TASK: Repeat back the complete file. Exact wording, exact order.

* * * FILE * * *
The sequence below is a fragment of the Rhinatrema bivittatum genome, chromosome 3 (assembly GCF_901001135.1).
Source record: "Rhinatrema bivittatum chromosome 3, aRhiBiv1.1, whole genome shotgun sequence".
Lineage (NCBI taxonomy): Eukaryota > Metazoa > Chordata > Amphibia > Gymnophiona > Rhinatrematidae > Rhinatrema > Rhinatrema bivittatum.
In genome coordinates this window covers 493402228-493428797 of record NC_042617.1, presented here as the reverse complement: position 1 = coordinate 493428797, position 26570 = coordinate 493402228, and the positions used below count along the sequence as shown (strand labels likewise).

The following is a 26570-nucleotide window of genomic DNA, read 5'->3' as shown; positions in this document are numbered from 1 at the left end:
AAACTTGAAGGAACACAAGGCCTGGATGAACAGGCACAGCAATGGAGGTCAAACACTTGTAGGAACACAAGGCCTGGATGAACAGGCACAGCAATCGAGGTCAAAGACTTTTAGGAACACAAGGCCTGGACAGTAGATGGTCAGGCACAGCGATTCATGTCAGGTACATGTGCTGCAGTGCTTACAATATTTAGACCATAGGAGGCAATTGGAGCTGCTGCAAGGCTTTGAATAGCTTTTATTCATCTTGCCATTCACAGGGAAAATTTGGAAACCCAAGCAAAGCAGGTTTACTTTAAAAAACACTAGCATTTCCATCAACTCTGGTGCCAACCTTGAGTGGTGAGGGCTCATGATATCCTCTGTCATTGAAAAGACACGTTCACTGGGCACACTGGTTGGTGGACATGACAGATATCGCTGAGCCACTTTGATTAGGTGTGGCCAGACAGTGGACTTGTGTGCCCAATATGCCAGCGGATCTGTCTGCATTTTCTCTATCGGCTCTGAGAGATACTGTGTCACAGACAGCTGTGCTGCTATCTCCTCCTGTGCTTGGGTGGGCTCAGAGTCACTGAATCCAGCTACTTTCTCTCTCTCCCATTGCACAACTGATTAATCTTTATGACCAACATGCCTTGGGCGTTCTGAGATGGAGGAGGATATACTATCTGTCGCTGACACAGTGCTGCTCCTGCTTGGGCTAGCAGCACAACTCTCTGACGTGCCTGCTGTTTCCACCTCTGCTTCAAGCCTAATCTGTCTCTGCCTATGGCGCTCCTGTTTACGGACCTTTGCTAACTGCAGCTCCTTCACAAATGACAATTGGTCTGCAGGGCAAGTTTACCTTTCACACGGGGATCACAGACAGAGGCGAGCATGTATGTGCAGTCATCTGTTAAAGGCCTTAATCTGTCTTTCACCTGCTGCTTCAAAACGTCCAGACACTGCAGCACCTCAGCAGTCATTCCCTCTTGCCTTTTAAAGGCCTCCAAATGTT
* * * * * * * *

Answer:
The sequence below is a fragment of the Rhinatrema bivittatum genome, chromosome 3 (assembly GCF_901001135.1).
Source record: "Rhinatrema bivittatum chromosome 3, aRhiBiv1.1, whole genome shotgun sequence".
Lineage (NCBI taxonomy): Eukaryota > Metazoa > Chordata > Amphibia > Gymnophiona > Rhinatrematidae > Rhinatrema > Rhinatrema bivittatum.
In genome coordinates this window covers 493402228-493428797 of record NC_042617.1, presented here as the reverse complement: position 1 = coordinate 493428797, position 26570 = coordinate 493402228, and the positions used below count along the sequence as shown (strand labels likewise).

The following is a 26570-nucleotide window of genomic DNA, read 5'->3' as shown; positions in this document are numbered from 1 at the left end:
AAACTTGAAGGAACACAAGGCCTGGATGAACAGGCACAGCAATGGAGGTCAAACACTTGTAGGAACACAAGGCCTGGATGAACAGGCACAGCAATCGAGGTCAAAGACTTTTAGGAACACAAGGCCTGGACAGTAGATGGTCAGGCACAGCGATTCATGTCAGGTACATGTGCTGCAGTGCTTACAATATTTAGACCATAGGAGGCAATTGGAGCTGCTGCAAGGCTTTGAATAGCTTTTATTCATCTTGCCATTCACAGGGAAAATTTGGAAACCCAAGCAAAGCAGGTTTACTTTAAAAAACACTAGCATTTCCATCAACTCTGGTGCCAACCTTGAGTGGTGAGGGCTCATGATATCCTCTGTCATTGAAAAGACACGTTCACTGGGCACACTGGTTGGTGGACATGACAGATATCGCTGAGCCACTTTGATTAGGTGTGGCCAGACAGTGGACTTGTGTGCCCAATATGCCAGCGGATCTGTCTGCATTTTCTCTATCGGCTCTGAGAGATACTGTGTCACAGACAGCTGTGCTGCTATCTCCTCCTGTGCTTGGGTGGGCTCAGAGTCACTGAATCCAGCTACTTTCTCTCTCTCCCATTGCACAACTGATTAATCTTTATGACCAACATGCCTTGGGCGTTCTGAGATGGAGGAGGATATACTATCTGTCGCTGACACAGTGCTGCTCCTGCTTGGGCTAGCAGCACAACTCTCTGACGTGCCTGCTGTTTCCACCTCTGCTTCAAGCCTAATCTGTCTCTGCCTATGGCGCTCCTGTTTACGGACCTTTGCTAACTGCAGCTCCTTCACAAATGACAATTGGTCTGCAGGGCAAGTTTACCTTTCACACGGGGATCACAGACAGAGGCGAGCATGTATGTGCAGTCATCTGTTAAAGGCCTTAATCTGTCTTTCACCTGCTGCTTCAAAACGTCCAGACACTGCAGCACCTCAGCAGTCATTCCCTCTTGCCTTTTAAAGGCCTCCAAATGTT